U.S. sanctions on Venezuela to be reactivated as Maduro regime fails to fully implement changes

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At  12:01 am today, April 18, Washington made good on its promise to reinstate oil sanctions against Venezuela after President Nicolas Maduro dropped the ball on a deal made to promote a democratic electoral process in the Spanish-speaking Republic. 

A preceding statement from the U.S. State Department said, “After a careful review of the current situation in Venezuela, the United States determined Nicolas Maduro and his representatives have not fully met the commitments made under the electoral roadmap agreement, which was signed by Maduro representatives and the opposition in Barbados in October 2023.  Therefore, General License 44, which authorizes transactions related to oil or gas sector operations in Venezuela, will expire…” 

To facilitate an orderly transition post the expiry of General License 44, the U.S. issued a 45-day wind-down license. The State Department said that the Treasury’s Office of Foreign Assets Control will also review requests for specific licenses to extend activities beyond the wind-down period on a case-by-case basis.

The move was not at all shocking to onlookers. And Maduro may have soured the good rapport he was attempting to build with Washington.  

The U.S. appeared hopeful that Maduro would stick to the Barbados Agreement after he delivered on “some of the commitments,” the State Department said. 

However, the continued blockage of Venezuela’s political opposition did not work in Maduro’s favor. 

“We are concerned that Maduro and his representatives prevented the democratic opposition from registering the candidate of their choice, harassed and intimidated political opponents, and unjustly detained numerous political actors and members of civil society,” the statement outlined.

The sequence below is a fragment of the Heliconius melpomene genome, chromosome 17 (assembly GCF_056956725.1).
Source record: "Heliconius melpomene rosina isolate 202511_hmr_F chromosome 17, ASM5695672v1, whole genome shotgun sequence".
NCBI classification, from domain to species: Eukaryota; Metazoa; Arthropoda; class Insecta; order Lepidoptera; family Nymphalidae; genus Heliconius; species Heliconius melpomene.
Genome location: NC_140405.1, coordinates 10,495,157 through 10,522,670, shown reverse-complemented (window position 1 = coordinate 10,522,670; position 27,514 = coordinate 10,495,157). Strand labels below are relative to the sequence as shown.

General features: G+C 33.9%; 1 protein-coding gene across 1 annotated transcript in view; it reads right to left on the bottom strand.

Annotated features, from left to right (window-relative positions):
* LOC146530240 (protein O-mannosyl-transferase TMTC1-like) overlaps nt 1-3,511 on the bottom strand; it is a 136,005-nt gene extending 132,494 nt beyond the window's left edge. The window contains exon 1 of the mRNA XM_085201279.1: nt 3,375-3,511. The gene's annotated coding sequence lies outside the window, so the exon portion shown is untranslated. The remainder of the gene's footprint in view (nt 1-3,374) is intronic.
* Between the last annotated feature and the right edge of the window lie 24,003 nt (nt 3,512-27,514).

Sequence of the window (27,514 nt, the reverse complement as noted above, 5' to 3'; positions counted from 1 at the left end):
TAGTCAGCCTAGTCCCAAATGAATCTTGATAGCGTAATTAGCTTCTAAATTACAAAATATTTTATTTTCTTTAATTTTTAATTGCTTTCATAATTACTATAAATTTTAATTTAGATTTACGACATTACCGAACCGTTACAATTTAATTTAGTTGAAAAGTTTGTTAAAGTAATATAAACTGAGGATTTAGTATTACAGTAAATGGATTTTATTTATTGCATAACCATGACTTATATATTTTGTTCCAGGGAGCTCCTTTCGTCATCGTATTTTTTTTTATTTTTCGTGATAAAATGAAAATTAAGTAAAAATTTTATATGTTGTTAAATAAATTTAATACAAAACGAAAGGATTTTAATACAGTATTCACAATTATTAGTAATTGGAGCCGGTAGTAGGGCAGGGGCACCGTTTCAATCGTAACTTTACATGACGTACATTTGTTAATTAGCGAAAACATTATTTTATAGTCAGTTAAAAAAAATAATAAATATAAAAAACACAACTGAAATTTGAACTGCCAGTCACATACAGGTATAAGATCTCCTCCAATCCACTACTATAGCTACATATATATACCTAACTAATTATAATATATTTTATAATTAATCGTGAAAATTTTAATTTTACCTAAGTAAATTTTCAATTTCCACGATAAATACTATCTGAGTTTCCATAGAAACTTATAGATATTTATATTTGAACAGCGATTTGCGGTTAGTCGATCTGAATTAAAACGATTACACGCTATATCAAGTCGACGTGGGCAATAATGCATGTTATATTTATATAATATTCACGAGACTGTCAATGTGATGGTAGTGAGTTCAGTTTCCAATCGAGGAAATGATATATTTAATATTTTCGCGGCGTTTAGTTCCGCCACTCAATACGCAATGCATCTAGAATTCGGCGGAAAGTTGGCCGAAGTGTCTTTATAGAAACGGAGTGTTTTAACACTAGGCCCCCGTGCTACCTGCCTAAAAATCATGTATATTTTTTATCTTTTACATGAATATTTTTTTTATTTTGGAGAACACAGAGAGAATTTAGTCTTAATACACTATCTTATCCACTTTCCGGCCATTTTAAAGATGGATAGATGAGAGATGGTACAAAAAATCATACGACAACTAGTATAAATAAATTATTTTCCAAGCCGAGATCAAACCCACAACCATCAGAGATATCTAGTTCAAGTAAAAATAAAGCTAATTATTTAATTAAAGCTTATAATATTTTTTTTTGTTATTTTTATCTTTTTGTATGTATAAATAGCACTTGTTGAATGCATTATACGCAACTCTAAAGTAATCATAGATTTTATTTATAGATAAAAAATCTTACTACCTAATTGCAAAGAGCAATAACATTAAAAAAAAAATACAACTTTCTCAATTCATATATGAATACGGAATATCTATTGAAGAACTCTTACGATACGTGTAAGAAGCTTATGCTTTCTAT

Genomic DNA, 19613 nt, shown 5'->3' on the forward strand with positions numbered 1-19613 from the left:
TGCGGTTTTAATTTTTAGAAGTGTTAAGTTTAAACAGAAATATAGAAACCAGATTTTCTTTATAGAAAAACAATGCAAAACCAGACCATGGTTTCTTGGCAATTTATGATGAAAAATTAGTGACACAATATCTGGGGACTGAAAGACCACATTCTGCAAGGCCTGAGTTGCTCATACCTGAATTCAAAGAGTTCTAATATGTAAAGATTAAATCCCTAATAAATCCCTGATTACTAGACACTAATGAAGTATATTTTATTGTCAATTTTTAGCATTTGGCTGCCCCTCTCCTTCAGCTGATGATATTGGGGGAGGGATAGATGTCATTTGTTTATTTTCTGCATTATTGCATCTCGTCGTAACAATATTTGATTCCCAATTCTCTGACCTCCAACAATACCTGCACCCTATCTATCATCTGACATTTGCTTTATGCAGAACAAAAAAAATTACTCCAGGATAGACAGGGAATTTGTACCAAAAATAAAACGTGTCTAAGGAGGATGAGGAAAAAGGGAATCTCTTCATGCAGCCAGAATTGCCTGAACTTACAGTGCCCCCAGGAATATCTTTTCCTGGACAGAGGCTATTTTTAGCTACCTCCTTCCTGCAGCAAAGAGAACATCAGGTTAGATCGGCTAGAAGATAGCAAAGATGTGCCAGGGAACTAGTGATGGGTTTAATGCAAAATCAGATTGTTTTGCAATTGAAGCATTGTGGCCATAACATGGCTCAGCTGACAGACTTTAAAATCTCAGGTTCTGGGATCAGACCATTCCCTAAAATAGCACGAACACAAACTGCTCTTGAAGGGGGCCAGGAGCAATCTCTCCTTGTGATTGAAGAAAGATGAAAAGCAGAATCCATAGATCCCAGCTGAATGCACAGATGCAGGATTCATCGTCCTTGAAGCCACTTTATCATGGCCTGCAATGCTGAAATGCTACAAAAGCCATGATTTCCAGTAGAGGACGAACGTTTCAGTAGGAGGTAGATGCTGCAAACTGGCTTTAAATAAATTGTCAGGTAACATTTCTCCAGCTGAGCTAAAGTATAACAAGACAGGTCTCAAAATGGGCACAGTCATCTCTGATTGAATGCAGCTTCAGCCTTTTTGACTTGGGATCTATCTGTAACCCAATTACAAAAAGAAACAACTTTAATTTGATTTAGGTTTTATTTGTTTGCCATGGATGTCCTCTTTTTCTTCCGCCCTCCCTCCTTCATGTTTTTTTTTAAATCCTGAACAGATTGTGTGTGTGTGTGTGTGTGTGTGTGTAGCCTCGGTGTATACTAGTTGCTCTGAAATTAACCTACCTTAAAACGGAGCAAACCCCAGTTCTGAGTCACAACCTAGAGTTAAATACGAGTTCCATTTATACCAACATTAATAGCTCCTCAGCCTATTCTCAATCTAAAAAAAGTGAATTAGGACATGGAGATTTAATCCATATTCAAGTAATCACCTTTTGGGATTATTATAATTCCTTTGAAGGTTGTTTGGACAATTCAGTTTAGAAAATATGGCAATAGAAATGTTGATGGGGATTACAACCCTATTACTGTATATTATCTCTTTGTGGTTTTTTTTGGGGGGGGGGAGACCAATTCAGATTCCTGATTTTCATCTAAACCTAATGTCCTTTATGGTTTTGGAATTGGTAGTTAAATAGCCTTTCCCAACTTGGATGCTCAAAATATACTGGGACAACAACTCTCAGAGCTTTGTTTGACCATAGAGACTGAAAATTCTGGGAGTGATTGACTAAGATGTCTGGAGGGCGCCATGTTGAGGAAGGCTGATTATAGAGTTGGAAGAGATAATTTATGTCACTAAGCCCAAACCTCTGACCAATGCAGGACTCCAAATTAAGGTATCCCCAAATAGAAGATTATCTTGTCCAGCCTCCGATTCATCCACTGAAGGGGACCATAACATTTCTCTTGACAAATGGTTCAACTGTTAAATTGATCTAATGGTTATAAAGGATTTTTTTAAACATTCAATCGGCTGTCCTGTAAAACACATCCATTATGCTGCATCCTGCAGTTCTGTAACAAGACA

Still, Washington wants Maduro to uphold the deal. “We will continue to support Venezuelans’ aspirations for a more democratic, stable, and prosperous Venezuela.  We and our partners in the international community urge Maduro to uphold all the commitments made under the electoral roadmap established by the signatories of the Barbados Agreement,” the statement ended. 

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The Maduro regime faced extensive U.S. sanctions, notably during the Trump administration’s “maximum pressure” campaign in 2019. Sanctions targeted Venezuela’s state-run oil company, PDVSA, obstructing its sales to the U.S., its major customer. Additionally, the U.S. and 50 other nations had recognized then opposition leader Juan Guaidó as Venezuela’s legitimate leader. These actions exacerbated Venezuela’s economic crisis, heavily reliant on oil for 90% of export income.

But the sanctions relief offered some reprieve. 

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Washington eventually agreed to temporarily lift oil and gold sanctions for six months after Maduro envoys signed the Barbados Agreement during a meeting with Venezuelan opposition leaders in Barbados last October. The deal outlined ground rules to enhance competitiveness in the upcoming presidential election this summer, including a legal process to reinstate banned presidential candidates like opposition leader María Corina Machado. 

Despite agreement, Machado’s ban was upheld. So, Washington partially reinstated the sanctions on Venezuela’s gold sector in Jan. It revoked General License 43 – which authorized transactions involving Minerven – the Venezuelan state-owned gold mining company. U.S. entities were also given 14 days to wind down any transactions authorized under that license. Machado is Maduro’s main opponent and appears to be his biggest threat to re-election.

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